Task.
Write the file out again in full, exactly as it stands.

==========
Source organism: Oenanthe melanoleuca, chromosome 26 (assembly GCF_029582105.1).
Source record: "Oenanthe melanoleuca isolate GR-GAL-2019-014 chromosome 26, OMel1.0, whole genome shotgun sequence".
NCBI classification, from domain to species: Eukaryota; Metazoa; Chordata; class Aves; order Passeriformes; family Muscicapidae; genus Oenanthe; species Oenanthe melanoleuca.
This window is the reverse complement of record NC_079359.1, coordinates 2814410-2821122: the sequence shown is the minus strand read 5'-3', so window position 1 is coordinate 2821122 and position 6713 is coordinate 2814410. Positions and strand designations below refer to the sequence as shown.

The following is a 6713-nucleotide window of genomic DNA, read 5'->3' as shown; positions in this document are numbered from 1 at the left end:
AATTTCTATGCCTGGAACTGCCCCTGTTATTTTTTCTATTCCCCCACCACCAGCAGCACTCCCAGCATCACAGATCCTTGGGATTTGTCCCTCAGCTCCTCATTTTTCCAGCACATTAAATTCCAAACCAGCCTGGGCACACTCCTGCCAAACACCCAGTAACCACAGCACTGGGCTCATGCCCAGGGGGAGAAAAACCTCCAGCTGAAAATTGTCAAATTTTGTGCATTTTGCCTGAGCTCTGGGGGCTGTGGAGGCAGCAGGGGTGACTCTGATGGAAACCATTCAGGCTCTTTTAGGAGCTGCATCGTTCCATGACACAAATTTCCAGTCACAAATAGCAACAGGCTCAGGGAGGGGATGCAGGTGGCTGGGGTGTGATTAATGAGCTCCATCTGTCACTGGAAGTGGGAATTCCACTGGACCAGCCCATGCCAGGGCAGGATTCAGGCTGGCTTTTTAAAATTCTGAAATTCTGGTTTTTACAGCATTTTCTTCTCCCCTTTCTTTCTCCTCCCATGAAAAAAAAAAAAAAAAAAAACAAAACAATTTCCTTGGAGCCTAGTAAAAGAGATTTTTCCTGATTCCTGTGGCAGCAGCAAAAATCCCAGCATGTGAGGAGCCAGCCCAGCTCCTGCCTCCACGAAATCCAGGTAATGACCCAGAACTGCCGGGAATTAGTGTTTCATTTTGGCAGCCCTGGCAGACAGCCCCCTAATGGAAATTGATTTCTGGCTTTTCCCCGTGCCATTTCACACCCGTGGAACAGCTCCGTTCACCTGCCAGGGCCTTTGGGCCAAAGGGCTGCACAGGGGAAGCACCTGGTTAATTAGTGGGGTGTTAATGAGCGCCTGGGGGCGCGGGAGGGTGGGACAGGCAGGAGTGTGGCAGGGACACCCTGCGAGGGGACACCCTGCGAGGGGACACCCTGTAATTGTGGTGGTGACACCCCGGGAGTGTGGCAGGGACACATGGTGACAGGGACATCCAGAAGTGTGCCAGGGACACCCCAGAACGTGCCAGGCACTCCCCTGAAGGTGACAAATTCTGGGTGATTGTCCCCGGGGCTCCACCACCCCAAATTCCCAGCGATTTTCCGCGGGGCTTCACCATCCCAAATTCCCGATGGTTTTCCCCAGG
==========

Source organism: Oenanthe melanoleuca, chromosome 26 (assembly GCF_029582105.1).
Source record: "Oenanthe melanoleuca isolate GR-GAL-2019-014 chromosome 26, OMel1.0, whole genome shotgun sequence".
NCBI classification, from domain to species: Eukaryota; Metazoa; Chordata; class Aves; order Passeriformes; family Muscicapidae; genus Oenanthe; species Oenanthe melanoleuca.
This window is the reverse complement of record NC_079359.1, coordinates 2814410-2821122: the sequence shown is the minus strand read 5'-3', so window position 1 is coordinate 2821122 and position 6713 is coordinate 2814410. Positions and strand designations below refer to the sequence as shown.

The following is a 6713-nucleotide window of genomic DNA, read 5'->3' as shown; positions in this document are numbered from 1 at the left end:
AATTTCTATGCCTGGAACTGCCCCTGTTATTTTTTCTATTCCCCCACCACCAGCAGCACTCCCAGCATCACAGATCCTTGGGATTTGTCCCTCAGCTCCTCATTTTTCCAGCACATTAAATTCCAAACCAGCCTGGGCACACTCCTGCCAAACACCCAGTAACCACAGCACTGGGCTCATGCCCAGGGGGAGAAAAACCTCCAGCTGAAAATTGTCAAATTTTGTGCATTTTGCCTGAGCTCTGGGGGCTGTGGAGGCAGCAGGGGTGACTCTGATGGAAACCATTCAGGCTCTTTTAGGAGCTGCATCGTTCCATGACACAAATTTCCAGTCACAAATAGCAACAGGCTCAGGGAGGGGATGCAGGTGGCTGGGGTGTGATTAATGAGCTCCATCTGTCACTGGAAGTGGGAATTCCACTGGACCAGCCCATGCCAGGGCAGGATTCAGGCTGGCTTTTTAAAATTCTGAAATTCTGGTTTTTACAGCATTTTCTTCTCCCCTTTCTTTCTCCTCCCATGAAAAAAAAAAAAAAAAAAAACAAAACAATTTCCTTGGAGCCTAGTAAAAGAGATTTTTCCTGATTCCTGTGGCAGCAGCAAAAATCCCAGCATGTGAGGAGCCAGCCCAGCTCCTGCCTCCACGAAATCCAGGTAATGACCCAGAACTGCCGGGAATTAGTGTTTCATTTTGGCAGCCCTGGCAGACAGCCCCCTAATGGAAATTGATTTCTGGCTTTTCCCCGTGCCATTTCACACCCGTGGAACAGCTCCGTTCACCTGCCAGGGCCTTTGGGCCAAAGGGCTGCACAGGGGAAGCACCTGGTTAATTAGTGGGGTGTTAATGAGCGCCTGGGGGCGCGGGAGGGTGGGACAGGCAGGAGTGTGGCAGGGACACCCTGCGAGGGGACACCCTGCGAGGGGACACCCTGTAATTGTGGTGGTGACACCCCGGGAGTGTGGCAGGGACACATGGTGACAGGGACATCCAGAAGTGTGCCAGGGACACCCCAGAACGTGCCAGGCACTCCCCTGAAGGTGACAAATTCTGGGTGATTGTCCCCGGGGCTCCACCACCCCAAATTCCCAGCGATTTTCCGCGGGGCTTCACCATCCCAAATTCCCGATGGTTTTCCCCAGG